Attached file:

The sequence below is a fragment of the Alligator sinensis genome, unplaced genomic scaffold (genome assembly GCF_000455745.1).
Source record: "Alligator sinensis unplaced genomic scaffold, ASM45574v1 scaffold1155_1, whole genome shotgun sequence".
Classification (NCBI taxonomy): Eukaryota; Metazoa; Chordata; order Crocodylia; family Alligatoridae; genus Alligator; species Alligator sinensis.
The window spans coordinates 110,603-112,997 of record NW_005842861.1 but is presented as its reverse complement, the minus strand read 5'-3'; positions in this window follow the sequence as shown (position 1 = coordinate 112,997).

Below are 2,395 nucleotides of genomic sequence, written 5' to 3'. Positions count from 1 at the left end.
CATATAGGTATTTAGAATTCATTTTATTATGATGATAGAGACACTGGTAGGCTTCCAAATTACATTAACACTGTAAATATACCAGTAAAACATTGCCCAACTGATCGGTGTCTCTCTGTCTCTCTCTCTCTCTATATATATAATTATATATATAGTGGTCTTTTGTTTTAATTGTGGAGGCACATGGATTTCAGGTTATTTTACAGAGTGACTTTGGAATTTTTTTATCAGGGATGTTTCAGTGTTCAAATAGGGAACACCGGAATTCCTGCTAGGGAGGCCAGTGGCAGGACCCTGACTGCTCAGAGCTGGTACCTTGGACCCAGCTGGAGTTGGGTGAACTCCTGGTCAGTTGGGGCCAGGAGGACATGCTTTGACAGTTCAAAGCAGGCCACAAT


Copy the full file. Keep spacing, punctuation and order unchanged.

The sequence below is a fragment of the Alligator sinensis genome, unplaced genomic scaffold (genome assembly GCF_000455745.1).
Source record: "Alligator sinensis unplaced genomic scaffold, ASM45574v1 scaffold1155_1, whole genome shotgun sequence".
Classification (NCBI taxonomy): Eukaryota; Metazoa; Chordata; order Crocodylia; family Alligatoridae; genus Alligator; species Alligator sinensis.
The window spans coordinates 110,603-112,997 of record NW_005842861.1 but is presented as its reverse complement, the minus strand read 5'-3'; positions in this window follow the sequence as shown (position 1 = coordinate 112,997).

Below are 2,395 nucleotides of genomic sequence, written 5' to 3'. Positions count from 1 at the left end.
CATATAGGTATTTAGAATTCATTTTATTATGATGATAGAGACACTGGTAGGCTTCCAAATTACATTAACACTGTAAATATACCAGTAAAACATTGCCCAACTGATCGGTGTCTCTCTGTCTCTCTCTCTCTCTATATATATAATTATATATATAGTGGTCTTTTGTTTTAATTGTGGAGGCACATGGATTTCAGGTTATTTTACAGAGTGACTTTGGAATTTTTTTATCAGGGATGTTTCAGTGTTCAAATAGGGAACACCGGAATTCCTGCTAGGGAGGCCAGTGGCAGGACCCTGACTGCTCAGAGCTGGTACCTTGGACCCAGCTGGAGTTGGGTGAACTCCTGGTCAGTTGGGGCCAGGAGGACATGCTTTGACAGTTCAAAGCAGGCCACAAT